Obviously their work was limited to four work-related values, and didn’t include more general societal values such as equality or freedom. As the researchers concluded:
“For those who do business globally, the most important takeaway is never to assume that people from a particular country embody the values typically associated with that country. Cultural stereotyping by country will likely lead to a whole host of mistakes when trying lead and motivate a culturally diverse workforce.”
Log into your subscription to Cultural Detective Online now, and take the time to analyze an interaction from just a couple of these “containers” of culture. You’ll realize just how rich the system is, and why using it regularly can improve your intercultural competence.
Hi Dianne, I have now downloaded the article hoping to find something extensive on professional culture. Where can I find such examples of clashes between say accounting and marketing, for example.
Cultural Detective Online has many professional culture clash stories, María. Just log in to your account, and in the search function, choose “search incidents,” and then enter the name of a profession you are interested in. Scroll through the results and choose an incident that will fit your purposes. Hope this helps.
Thanks for sharing this!!
I am also pleased to read this study that supports your arguments as well as mine that the traditional cultural paradigm hinged on nationality used by so many, while interesting, perpetuates sophisticated stereotyping (see Osland and Bird) and stereotype threat (Steele).
No doubt, it can be used as a great discussion point but certainly requires extension to include other variables.
Within travel and tourism research also highlights that travellers from different countries commonly reflect ‘tourist culture’, a culture of attitudes and behaviour that is often different to that at home or for that matter nationalty or ethnicity.
Acknowledging diverse cultural angles that exist and the multiple contributors to individuals’ behaviour and identity is desperately needed in a socio- political climate repleat with cultural anxiety and phobias, including islamophobia.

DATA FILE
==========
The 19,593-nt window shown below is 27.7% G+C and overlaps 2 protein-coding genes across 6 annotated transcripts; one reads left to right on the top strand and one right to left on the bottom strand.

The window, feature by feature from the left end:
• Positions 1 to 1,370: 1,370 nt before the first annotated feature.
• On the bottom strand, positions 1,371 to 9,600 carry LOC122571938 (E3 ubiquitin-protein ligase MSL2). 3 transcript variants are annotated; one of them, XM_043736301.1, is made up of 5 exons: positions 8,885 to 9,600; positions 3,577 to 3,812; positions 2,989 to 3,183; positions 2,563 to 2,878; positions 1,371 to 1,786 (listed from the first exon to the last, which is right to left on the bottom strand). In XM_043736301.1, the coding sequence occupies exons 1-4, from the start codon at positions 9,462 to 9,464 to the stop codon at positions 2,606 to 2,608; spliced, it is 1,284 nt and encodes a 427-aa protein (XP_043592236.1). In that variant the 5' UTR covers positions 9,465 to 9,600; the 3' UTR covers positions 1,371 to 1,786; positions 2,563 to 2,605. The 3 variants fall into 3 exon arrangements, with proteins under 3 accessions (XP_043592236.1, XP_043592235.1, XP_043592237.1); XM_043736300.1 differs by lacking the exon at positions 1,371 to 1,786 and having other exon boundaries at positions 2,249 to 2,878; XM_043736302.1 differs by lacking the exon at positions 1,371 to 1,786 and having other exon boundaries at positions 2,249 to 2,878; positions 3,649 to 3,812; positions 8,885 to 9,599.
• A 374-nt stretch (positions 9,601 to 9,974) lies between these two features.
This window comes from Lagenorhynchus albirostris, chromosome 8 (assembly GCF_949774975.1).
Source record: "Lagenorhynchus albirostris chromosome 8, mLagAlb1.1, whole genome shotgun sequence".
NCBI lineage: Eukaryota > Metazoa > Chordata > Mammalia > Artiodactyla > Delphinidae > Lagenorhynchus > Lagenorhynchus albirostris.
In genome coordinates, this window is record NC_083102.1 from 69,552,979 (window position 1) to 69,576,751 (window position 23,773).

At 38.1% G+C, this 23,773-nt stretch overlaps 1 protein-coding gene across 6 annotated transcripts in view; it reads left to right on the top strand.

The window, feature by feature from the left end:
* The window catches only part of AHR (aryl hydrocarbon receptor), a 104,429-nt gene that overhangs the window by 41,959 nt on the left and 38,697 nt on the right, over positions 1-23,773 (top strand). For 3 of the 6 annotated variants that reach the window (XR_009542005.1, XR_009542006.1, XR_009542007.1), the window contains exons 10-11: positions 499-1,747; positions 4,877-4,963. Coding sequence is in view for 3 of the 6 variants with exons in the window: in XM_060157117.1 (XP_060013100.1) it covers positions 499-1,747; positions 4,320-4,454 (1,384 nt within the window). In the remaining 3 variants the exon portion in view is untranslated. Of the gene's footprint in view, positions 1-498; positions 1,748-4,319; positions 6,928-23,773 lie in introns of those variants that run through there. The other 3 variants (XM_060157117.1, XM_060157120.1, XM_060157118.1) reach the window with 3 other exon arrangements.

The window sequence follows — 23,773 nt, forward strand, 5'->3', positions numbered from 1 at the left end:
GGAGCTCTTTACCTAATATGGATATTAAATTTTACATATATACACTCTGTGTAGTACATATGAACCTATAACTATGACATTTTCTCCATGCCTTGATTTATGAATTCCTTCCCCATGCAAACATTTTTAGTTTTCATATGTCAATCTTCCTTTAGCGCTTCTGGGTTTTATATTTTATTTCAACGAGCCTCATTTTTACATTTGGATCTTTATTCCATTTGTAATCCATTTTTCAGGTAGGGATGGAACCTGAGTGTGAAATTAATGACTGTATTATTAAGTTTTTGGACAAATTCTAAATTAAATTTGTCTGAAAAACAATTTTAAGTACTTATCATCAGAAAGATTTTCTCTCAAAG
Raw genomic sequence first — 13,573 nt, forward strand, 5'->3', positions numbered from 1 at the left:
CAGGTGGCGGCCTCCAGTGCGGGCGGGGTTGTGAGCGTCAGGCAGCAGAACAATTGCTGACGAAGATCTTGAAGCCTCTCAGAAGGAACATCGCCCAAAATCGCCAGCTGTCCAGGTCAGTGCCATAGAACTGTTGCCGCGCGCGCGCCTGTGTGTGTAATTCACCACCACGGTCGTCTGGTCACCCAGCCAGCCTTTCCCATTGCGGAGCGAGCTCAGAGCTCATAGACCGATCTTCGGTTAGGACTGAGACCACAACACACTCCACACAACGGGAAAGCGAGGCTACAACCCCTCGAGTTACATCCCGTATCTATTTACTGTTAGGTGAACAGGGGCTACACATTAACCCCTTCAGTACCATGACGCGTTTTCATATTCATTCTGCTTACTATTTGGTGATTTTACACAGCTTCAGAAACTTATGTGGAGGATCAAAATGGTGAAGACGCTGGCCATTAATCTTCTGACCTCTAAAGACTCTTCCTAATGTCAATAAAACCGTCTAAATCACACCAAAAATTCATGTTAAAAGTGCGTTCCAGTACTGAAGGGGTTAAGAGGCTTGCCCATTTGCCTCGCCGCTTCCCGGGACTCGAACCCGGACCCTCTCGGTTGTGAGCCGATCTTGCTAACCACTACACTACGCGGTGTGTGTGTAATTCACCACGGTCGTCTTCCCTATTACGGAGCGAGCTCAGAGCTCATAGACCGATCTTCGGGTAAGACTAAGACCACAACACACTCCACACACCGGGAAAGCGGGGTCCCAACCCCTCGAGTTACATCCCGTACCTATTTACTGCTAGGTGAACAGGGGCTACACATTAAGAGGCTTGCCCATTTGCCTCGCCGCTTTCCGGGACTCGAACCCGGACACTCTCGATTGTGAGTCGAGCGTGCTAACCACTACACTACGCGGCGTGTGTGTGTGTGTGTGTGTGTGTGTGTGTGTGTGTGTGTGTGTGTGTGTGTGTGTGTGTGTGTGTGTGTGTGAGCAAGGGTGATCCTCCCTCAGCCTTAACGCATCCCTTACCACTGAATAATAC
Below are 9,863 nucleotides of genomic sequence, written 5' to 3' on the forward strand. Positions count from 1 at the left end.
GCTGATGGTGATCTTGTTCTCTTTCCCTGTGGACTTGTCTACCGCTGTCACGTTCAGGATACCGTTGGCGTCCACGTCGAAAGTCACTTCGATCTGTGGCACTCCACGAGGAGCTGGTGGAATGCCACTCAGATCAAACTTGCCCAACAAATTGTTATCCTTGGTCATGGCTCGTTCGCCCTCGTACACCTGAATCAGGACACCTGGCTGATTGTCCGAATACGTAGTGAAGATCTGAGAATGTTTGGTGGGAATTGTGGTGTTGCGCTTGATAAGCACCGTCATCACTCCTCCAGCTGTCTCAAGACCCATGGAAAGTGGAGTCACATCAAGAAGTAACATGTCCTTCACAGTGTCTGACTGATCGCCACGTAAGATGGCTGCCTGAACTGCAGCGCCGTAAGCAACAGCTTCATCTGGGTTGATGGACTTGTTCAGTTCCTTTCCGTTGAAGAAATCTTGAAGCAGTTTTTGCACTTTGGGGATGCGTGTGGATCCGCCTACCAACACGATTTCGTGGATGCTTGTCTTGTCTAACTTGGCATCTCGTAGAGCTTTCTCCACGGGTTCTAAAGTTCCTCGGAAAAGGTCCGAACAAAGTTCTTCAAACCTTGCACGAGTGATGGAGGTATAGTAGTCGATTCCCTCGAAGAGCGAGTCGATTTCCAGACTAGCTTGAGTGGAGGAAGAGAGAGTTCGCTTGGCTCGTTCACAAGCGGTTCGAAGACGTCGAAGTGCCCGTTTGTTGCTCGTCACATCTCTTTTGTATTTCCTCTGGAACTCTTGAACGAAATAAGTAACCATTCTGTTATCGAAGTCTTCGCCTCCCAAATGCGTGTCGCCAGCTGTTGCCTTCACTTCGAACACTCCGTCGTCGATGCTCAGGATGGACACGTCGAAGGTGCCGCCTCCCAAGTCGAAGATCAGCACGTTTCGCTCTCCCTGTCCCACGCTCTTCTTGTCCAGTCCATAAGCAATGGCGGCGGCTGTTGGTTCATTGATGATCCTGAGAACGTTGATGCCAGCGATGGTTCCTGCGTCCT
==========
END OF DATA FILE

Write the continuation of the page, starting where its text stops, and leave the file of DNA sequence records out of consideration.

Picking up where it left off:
Thanks again, Dianne.
Thank you for citing those references by esteemed colleagues, Birgit. Always helpful. And thank you for adding in “tourist culture,” a completely separate animal, and another level of culture that can be layered over nationality, gender, sexual orientation, etc. If you’re interested in putting a Lens together, please let us know via private message. This work we are engaged in is all too timely given our worldwide political climate and fall into fascist tendencies. Thank you for the work you do!
As an intercultural trainer, with regards to your article, I agree completely with the fact that in any but any country, society, region and even city, there are stark differences in perspectives and worldview: uptown versus downtown, townspeople versus city dwellers., etc, etc. there are jokes in all countries about the less ” educated” hillbillies. Just by comparing the mindset and attitude of people in large city versus those who live in towns, we can immediately the different levels of engagement, lifestyle pace, multitasking abilities and so on. Just by traveling to the countryside in most counties of the world you can observe this. Let’s not forget the first culture –or maybe second- was agri-culture when humans began sedentary activities. So even the concept of culture is and must be seen as biased by the observer cultural conceptualization. In some languages and countries culture is seen as academic and art oriented, in some, it is tantamount to civilization e.g, the great cultres of the past. “Beauty is in the eyes of the beholder”. I guess almost everybody generalizes and perceives the world from his or her bubble (ethnocentrism with self-absorption). Thanks for the article and the opportunity to contribute to the discussion.
Thank you for this beautiful and wise summary, Pavle! Yes, yes and yes!